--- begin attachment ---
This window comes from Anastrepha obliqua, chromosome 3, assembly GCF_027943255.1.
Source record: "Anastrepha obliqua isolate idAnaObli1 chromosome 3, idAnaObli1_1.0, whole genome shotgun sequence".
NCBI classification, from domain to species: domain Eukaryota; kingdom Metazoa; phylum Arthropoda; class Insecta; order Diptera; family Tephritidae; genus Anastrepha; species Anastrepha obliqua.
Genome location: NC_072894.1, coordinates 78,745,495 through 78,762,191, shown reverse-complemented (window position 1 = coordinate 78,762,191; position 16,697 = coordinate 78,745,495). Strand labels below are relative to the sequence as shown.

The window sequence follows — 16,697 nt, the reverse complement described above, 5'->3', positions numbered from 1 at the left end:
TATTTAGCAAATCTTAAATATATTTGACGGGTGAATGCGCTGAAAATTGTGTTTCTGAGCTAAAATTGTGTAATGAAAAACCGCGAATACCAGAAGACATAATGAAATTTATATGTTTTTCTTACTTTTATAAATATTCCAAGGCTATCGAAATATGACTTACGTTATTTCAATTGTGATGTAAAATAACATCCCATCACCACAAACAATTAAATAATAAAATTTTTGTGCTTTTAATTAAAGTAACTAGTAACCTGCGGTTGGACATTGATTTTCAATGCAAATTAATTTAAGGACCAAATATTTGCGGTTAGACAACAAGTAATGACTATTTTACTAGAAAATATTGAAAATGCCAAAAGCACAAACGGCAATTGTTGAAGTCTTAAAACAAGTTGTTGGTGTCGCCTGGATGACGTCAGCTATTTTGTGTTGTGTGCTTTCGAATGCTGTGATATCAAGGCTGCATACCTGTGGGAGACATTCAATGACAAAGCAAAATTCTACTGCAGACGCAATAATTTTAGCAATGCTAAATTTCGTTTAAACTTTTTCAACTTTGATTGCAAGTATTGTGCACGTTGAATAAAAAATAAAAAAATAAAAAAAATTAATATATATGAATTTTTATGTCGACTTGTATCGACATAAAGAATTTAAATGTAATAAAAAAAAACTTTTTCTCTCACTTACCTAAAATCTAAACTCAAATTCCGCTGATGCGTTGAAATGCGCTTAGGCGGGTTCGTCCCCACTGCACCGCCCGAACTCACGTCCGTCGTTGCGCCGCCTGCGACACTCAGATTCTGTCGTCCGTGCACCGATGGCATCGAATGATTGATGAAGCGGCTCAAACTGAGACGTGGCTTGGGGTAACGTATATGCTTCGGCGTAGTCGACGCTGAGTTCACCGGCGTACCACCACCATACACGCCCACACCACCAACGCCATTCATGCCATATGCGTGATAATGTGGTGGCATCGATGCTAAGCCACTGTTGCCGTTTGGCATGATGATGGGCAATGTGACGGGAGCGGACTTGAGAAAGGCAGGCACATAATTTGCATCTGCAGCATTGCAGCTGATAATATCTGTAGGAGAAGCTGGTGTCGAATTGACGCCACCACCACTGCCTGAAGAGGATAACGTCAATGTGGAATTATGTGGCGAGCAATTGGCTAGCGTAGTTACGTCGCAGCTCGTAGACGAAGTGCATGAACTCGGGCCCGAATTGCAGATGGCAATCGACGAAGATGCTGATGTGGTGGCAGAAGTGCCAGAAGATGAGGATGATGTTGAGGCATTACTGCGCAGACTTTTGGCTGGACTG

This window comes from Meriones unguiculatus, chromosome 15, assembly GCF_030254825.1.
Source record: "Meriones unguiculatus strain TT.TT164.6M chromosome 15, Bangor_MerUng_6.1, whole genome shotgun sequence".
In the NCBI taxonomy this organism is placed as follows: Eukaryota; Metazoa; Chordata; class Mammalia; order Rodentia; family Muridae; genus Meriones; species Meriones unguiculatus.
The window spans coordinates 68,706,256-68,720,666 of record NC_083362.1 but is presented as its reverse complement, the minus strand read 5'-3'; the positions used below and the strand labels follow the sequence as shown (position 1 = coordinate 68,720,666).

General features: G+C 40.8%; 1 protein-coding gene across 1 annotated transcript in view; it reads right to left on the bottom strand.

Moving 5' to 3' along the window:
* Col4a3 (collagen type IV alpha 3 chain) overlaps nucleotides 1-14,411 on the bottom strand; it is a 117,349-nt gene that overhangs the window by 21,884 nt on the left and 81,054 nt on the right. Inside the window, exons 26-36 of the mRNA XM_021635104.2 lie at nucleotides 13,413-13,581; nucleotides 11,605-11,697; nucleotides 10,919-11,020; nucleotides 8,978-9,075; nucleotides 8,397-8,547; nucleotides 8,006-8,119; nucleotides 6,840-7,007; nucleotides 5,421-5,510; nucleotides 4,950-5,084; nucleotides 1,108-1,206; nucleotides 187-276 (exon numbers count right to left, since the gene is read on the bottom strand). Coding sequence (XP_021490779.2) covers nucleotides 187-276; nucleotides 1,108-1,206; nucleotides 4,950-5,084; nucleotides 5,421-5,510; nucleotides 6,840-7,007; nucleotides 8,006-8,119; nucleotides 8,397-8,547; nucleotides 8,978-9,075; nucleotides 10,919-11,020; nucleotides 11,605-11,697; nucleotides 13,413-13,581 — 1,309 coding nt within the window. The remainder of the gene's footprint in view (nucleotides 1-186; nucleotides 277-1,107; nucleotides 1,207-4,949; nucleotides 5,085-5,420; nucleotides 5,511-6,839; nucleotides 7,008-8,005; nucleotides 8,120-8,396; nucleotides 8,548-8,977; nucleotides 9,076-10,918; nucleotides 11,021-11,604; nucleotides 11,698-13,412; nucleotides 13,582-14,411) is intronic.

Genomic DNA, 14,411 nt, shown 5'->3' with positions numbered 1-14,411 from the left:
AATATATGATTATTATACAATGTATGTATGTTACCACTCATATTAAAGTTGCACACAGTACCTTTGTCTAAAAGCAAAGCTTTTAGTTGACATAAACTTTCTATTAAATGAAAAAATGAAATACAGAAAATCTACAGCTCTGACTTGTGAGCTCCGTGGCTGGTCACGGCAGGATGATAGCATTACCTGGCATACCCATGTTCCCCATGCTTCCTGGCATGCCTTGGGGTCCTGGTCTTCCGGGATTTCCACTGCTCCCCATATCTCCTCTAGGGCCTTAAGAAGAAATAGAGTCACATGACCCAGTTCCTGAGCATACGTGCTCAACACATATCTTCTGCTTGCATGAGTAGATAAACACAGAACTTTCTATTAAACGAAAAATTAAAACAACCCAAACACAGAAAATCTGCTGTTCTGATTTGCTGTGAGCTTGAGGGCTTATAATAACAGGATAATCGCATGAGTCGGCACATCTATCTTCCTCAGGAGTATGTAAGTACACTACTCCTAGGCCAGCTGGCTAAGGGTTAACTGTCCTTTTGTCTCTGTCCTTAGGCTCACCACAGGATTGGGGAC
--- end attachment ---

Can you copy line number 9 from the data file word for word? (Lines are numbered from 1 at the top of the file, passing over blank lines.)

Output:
In the NCBI taxonomy this organism is placed as follows: Eukaryota; Metazoa; Chordata; class Mammalia; order Rodentia; family Muridae; genus Meriones; species Meriones unguiculatus.